BERLIN — On January 29, historians, human rights activists and students gathered in Berlin and via Zoom internationally for a lively debate on denial, an aspect of genocide studies that has become increasingly prominent in political developments. Organized by the Working Group for Recognition: Against Genocide, for Understanding among Peoples (AGA), the conference dealt with both the Holocaust and the Genocide against the Armenians and other Christian minorities in the Ottoman Empire.
Tessa Hofmann, AGA chairwoman, opened the conference with introductory considerations on what genocide and denial actually mean. “Genocide,” she stated, “occurs when a victim group, defined as such collectively, is robbed of its right to life. This can be reversed if this crime is explicitly condemned as such. In the event the crime is denied, on the contrary, the repudiation of the right to life is continued. Suffering and guilt will thereby be continued. Denial of genocide causes continuing pain for the victims and for their descendants, since it not only denies the crime committed against them, but also accuses the victims and their descendants of deliberate lying or slander.”
She made the point that guilt for genocide is not collective, but personal and individual; subsequent generations of Turks do not bear guilt, but they do have the responsibility to deal with their history, acknowledge the genocide, lest it become a part of national history. According to genocide researcher Gregory Stanton’s 2013 ten-phase model, she said, denial constitutes the last phase. The case in question here is the most stubborn, since it has been incorporated into Turkey’s national history, its law and state doctrine.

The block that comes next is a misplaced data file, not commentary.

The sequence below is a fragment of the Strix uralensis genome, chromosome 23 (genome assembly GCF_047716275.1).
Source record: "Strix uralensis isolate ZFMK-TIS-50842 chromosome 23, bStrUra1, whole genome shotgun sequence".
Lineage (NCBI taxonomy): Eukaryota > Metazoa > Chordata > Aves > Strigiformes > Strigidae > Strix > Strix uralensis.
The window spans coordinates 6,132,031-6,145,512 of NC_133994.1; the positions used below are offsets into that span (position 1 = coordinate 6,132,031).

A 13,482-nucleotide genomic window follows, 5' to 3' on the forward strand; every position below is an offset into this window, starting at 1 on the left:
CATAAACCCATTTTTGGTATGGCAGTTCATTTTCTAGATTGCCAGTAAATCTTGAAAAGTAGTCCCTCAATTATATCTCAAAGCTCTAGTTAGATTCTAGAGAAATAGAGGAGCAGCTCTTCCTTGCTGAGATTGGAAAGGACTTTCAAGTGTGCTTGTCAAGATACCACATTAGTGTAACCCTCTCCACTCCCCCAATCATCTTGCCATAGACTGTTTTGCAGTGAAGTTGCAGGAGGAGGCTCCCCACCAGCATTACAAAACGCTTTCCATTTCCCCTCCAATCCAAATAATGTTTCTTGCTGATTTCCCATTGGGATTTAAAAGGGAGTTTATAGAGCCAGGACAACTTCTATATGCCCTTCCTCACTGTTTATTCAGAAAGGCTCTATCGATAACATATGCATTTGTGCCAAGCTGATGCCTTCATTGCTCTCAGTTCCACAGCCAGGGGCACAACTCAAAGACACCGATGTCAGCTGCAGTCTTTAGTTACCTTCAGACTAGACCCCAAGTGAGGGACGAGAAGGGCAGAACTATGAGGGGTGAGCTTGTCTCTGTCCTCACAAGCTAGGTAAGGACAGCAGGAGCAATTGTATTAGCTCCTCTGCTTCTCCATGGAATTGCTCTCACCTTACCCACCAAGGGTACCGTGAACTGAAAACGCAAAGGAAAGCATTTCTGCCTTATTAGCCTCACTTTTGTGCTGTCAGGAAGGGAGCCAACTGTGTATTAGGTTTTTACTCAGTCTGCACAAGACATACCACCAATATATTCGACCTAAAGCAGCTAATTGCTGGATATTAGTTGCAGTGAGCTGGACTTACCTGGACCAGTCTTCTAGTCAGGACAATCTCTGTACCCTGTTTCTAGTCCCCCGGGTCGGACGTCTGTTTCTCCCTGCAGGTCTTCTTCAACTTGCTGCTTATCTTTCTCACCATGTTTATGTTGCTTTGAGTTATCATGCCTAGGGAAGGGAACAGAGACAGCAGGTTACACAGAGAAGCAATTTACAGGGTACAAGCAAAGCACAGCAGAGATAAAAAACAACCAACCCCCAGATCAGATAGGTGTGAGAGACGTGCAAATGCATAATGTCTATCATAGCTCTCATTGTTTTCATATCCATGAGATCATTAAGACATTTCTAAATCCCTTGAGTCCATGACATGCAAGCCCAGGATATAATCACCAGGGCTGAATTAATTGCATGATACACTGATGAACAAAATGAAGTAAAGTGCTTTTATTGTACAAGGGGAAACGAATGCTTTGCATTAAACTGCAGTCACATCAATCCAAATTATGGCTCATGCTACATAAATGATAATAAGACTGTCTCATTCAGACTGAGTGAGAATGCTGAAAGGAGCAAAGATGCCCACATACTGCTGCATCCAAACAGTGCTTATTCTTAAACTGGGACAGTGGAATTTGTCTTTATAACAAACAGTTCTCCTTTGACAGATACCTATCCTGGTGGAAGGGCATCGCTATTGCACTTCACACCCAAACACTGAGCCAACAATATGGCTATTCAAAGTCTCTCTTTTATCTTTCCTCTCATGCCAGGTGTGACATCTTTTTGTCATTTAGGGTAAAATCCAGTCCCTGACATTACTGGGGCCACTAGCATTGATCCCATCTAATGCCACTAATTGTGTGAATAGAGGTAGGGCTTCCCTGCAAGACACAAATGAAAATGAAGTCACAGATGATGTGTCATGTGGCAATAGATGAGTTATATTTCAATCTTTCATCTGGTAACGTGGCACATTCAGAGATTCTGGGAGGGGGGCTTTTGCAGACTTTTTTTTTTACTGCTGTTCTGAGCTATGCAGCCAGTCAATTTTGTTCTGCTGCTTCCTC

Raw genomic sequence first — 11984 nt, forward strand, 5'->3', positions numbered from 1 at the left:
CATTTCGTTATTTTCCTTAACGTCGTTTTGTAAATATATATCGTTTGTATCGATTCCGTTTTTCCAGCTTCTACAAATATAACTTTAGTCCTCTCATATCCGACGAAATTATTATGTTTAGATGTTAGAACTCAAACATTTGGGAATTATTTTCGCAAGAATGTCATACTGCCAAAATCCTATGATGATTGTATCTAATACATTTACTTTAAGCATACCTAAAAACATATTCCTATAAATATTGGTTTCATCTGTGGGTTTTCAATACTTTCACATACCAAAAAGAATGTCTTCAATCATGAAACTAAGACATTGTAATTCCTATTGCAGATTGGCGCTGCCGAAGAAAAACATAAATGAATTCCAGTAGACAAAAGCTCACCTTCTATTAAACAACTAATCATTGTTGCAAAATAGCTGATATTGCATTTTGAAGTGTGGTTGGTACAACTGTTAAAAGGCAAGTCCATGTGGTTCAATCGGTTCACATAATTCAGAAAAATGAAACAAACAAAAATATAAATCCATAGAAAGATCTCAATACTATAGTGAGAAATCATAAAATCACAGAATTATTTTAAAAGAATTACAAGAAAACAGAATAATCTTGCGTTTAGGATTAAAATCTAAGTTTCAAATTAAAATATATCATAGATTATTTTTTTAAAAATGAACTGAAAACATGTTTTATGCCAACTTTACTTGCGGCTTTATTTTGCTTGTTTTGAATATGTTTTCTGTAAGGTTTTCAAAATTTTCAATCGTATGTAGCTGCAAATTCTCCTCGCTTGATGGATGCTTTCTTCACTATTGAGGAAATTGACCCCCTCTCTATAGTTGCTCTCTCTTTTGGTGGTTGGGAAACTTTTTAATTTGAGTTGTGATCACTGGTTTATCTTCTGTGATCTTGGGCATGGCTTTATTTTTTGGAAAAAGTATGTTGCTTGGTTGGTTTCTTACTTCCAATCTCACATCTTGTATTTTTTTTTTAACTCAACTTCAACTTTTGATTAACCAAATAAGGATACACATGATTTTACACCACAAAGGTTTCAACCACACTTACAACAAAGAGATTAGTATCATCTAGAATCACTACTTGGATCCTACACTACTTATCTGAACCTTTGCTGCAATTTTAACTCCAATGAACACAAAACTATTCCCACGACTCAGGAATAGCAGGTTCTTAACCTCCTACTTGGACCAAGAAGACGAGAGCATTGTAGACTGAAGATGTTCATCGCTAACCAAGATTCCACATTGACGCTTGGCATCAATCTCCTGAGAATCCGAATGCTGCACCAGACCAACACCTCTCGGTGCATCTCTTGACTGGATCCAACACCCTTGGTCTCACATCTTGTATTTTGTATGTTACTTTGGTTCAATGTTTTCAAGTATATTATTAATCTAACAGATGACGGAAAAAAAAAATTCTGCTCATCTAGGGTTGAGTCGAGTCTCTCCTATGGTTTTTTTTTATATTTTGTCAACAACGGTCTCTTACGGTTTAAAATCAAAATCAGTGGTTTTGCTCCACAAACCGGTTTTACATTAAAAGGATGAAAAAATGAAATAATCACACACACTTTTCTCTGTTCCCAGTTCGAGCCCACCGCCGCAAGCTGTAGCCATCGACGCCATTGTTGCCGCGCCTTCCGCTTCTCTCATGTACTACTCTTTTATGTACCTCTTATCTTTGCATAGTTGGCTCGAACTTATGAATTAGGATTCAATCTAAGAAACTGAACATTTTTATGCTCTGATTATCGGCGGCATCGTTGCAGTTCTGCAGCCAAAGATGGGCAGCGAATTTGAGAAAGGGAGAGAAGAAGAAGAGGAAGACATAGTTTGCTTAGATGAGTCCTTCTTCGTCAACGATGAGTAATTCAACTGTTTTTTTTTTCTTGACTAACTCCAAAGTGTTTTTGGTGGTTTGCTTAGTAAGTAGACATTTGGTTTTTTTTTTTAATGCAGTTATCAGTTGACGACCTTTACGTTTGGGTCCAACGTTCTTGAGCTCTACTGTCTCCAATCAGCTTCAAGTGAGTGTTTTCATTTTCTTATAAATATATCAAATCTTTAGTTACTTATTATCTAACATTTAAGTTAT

The zoom conference examined the issue through the examples of the two genocides committed during the two world wars in the last century, which served as empirical examples for Raphael Lemkin to develop his definition of genocide.
Hofmann explained the need for addressing the issue scientifically, pointing to growing anti-Semitism in Germany, even though the country recognized the genocide against 6 million European Jews, assumed responsibility and worked through its past. According to a recent poll by the World Jewish Congress, one out of three young Germans and one of five adults harbor anti-Semitic views.
Hofmann described various forms of denial, from disputing facts like the deportations, to accepting those facts, but denying there was political intentionality behind them; or dismissing attacks by Kurds, for example, as “collateral damage.” A further tactic is to claim that historians haven’t treated the matter adequately and no conclusions can be drawn; or, to twist facts, claiming that in 1915/1916 civil war conditions prevailed and that attempts by Christian victims at self-defense were illegal uprisings. Minimizing facts and figures is another approach, whereby in the Ottoman case, deniers ignore deaths of deportees during the marches and reckon only those killed in massacres. Or, perversely, the victim/perpetrator roles are reversed; here Hofmann cited the way Ottoman Greeks before the war were designated as “tumors to be excised.”